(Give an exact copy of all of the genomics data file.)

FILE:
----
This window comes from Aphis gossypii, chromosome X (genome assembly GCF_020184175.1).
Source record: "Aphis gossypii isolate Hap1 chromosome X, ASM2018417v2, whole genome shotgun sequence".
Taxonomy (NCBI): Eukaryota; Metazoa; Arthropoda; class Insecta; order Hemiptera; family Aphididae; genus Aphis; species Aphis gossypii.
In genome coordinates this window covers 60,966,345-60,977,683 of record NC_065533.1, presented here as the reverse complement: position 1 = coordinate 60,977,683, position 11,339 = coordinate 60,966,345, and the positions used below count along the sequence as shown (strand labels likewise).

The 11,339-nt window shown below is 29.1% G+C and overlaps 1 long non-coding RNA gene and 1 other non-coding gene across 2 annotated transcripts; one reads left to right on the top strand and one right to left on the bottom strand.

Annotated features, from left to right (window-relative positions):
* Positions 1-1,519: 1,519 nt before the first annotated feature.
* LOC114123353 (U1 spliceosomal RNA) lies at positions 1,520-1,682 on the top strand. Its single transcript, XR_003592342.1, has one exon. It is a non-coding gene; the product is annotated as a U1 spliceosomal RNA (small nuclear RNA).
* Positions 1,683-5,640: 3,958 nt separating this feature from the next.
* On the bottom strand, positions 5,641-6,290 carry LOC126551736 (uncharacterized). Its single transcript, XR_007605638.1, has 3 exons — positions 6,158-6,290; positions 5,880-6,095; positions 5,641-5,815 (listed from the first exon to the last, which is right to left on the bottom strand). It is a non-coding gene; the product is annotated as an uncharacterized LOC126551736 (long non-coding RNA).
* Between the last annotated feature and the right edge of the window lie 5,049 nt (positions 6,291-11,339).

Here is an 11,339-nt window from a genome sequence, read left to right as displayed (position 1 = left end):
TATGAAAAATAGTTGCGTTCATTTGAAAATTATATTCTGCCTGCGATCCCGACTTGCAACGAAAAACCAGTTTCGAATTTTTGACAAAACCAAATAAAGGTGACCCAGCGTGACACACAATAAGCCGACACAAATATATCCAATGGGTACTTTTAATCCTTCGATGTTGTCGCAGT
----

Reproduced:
This window comes from Aphis gossypii, chromosome X (genome assembly GCF_020184175.1).
Source record: "Aphis gossypii isolate Hap1 chromosome X, ASM2018417v2, whole genome shotgun sequence".
Taxonomy (NCBI): Eukaryota; Metazoa; Arthropoda; class Insecta; order Hemiptera; family Aphididae; genus Aphis; species Aphis gossypii.
In genome coordinates this window covers 60,966,345-60,977,683 of record NC_065533.1, presented here as the reverse complement: position 1 = coordinate 60,977,683, position 11,339 = coordinate 60,966,345, and the positions used below count along the sequence as shown (strand labels likewise).

The 11,339-nt window shown below is 29.1% G+C and overlaps 1 long non-coding RNA gene and 1 other non-coding gene across 2 annotated transcripts; one reads left to right on the top strand and one right to left on the bottom strand.

Annotated features, from left to right (window-relative positions):
* Positions 1-1,519: 1,519 nt before the first annotated feature.
* LOC114123353 (U1 spliceosomal RNA) lies at positions 1,520-1,682 on the top strand. Its single transcript, XR_003592342.1, has one exon. It is a non-coding gene; the product is annotated as a U1 spliceosomal RNA (small nuclear RNA).
* Positions 1,683-5,640: 3,958 nt separating this feature from the next.
* On the bottom strand, positions 5,641-6,290 carry LOC126551736 (uncharacterized). Its single transcript, XR_007605638.1, has 3 exons — positions 6,158-6,290; positions 5,880-6,095; positions 5,641-5,815 (listed from the first exon to the last, which is right to left on the bottom strand). It is a non-coding gene; the product is annotated as an uncharacterized LOC126551736 (long non-coding RNA).
* Between the last annotated feature and the right edge of the window lie 5,049 nt (positions 6,291-11,339).

Here is an 11,339-nt window from a genome sequence, read left to right as displayed (position 1 = left end):
TATGAAAAATAGTTGCGTTCATTTGAAAATTATATTCTGCCTGCGATCCCGACTTGCAACGAAAAACCAGTTTCGAATTTTTGACAAAACCAAATAAAGGTGACCCAGCGTGACACACAATAAGCCGACACAAATATATCCAATGGGTACTTTTAATCCTTCGATGTTGTCGCAGT